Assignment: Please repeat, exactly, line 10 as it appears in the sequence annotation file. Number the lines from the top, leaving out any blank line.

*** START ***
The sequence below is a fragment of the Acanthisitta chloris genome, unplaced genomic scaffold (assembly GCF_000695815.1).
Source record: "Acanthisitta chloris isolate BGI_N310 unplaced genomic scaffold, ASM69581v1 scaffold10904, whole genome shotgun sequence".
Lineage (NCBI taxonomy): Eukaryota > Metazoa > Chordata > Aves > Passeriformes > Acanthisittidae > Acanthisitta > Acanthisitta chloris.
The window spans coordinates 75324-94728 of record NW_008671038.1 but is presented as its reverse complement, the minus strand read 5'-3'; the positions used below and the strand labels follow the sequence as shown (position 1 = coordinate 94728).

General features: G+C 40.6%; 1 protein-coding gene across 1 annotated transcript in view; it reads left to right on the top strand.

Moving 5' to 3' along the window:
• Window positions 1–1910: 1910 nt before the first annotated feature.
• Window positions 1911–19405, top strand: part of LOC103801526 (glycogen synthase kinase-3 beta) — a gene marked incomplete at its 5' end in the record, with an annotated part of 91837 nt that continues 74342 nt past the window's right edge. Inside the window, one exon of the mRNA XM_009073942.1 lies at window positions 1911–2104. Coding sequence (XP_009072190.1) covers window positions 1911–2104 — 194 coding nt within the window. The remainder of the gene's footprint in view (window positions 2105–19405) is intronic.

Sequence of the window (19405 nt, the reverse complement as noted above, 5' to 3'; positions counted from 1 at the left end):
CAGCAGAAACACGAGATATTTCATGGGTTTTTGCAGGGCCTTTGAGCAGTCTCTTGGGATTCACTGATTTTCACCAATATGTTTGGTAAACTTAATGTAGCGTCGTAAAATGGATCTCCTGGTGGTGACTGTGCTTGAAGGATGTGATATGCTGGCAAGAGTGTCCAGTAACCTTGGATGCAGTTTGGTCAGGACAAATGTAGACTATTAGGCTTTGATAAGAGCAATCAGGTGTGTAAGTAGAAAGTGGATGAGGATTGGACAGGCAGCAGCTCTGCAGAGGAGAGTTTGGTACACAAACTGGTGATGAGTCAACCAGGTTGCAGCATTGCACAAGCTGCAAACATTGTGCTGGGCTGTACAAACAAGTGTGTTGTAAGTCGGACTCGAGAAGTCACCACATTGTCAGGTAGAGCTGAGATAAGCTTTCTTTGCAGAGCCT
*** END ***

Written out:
CAGCAGAAACACGAGATATTTCATGGGTTTTTGCAGGGCCTTTGAGCAGTCTCTTGGGATTCACTGATTTTCACCAATATGTTTGGTAAACTTAATGTAGCGTCGTAAAATGGATCTCCTGGTGGTGACTGTGCTTGAAGGATGTGATATGCTGGCAAGAGTGTCCAGTAACCTTGGATGCAGTTTGGTCAGGACAAATGTAGACTATTAGGCTTTGATAAGAGCAATCAGGTGTGTAAGTAGAAAGTGGATGAGGATTGGACAGGCAGCAGCTCTGCAGAGGAGAGTTTGGTACACAAACTGGTGATGAGTCAACCAGGTTGCAGCATTGCACAAGCTGCAAACATTGTGCTGGGCTGTACAAACAAGTGTGTTGTAAGTCGGACTCGAGAAGTCACCACATTGTCAGGTAGAGCTGAGATAAGCTTTCTTTGCAGAGCCT